Why many Australian retirees fear for the future

Why many Australian retirees fear for the future, by Robert Gottliebsen.

A great many retirees are now cutting back and some cruise operators in the up-market areas are reporting a 25 to 30 per cent fall in advance bookings and unheard-of cancellation rates, despite the consequent deposit losses.

Retailers in that sector will also notice the difference. Centrelink pensioners and those enjoying bonanza public service pensions are not affected. It’s those who sacrificed their living standards in past years to put money away for retirement that the politicians are targeting.

Among the self-funded retirees the most deep-seated anger is directed towards the Coalition, which retrospectively savaged retirement planning and broke all the previously established rules of government.

It’s not what the self-funded retirement community expected from the conservative forces in the government.

Having said that, they have adapted, which is why they are travelling overseas. Some are running down their retirement savings to greatly increase their dependence on the government pension. They hate doing it but we have a government that thinks little about the long-term implications of what it did.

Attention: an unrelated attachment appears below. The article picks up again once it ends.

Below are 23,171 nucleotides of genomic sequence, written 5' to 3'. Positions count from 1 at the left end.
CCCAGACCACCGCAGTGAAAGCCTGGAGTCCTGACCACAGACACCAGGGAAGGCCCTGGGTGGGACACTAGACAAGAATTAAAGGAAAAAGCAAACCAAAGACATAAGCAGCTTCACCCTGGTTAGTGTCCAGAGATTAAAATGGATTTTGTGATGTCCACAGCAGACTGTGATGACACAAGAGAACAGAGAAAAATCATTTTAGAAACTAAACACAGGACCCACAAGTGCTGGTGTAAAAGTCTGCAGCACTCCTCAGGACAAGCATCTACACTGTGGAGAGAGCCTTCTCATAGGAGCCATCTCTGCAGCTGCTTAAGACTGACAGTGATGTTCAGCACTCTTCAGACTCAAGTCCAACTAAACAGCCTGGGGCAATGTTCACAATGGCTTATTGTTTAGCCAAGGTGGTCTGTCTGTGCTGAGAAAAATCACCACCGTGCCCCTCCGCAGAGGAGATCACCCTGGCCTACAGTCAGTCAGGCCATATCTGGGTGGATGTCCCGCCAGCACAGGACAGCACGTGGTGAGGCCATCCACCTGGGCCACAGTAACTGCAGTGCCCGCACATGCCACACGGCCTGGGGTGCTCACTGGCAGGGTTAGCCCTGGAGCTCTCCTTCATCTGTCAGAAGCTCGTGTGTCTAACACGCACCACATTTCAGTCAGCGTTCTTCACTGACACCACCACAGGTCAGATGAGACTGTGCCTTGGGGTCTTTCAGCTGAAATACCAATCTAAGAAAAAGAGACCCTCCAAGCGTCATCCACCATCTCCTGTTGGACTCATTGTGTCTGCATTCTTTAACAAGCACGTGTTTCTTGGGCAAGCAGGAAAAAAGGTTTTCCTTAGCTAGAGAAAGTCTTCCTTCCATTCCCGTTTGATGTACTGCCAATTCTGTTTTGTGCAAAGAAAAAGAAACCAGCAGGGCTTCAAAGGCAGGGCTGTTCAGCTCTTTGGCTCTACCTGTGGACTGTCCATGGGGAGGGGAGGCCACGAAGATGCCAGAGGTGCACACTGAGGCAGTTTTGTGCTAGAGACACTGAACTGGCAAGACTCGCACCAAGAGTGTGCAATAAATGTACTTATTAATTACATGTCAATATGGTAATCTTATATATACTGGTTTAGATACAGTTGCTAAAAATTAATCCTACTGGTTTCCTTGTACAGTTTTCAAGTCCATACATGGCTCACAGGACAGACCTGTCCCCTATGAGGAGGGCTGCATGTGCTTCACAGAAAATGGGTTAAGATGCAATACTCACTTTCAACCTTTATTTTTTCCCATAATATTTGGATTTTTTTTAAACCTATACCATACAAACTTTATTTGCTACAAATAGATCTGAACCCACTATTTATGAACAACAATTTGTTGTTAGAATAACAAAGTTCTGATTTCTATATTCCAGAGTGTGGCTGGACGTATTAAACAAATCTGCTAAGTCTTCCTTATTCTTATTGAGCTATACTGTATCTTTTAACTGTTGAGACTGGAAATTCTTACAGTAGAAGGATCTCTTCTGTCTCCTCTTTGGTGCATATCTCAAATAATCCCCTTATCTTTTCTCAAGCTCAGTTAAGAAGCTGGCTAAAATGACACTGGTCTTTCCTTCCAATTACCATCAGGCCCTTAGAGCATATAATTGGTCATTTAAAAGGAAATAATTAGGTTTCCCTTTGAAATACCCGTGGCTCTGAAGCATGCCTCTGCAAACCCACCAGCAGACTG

Had the ALP said they would make no further changes, the retirement community might have supported them in droves.

Instead the ALP decided that if it was good enough for the Coalition to kick the sector it should join the party, so launched an all-out assault on self-managed fund funds in pension mode with assets roughly between around $400,000 and $800,000, reserving a special kick for retiring small entrepreneurs.

Shadow treasurer Chris Bowen believes there are big sums to be harvested but I don’t think he understands the retirement community and in my view he is simply wrong.

Indeed an angry retirement community is already carefully planning strategies to make sure the ALP does not harvest their franking entitlements. …

The Reserve Bank has lowered official interest rates to help young people, leaving the elderly relying on bank deposits for income to suffer.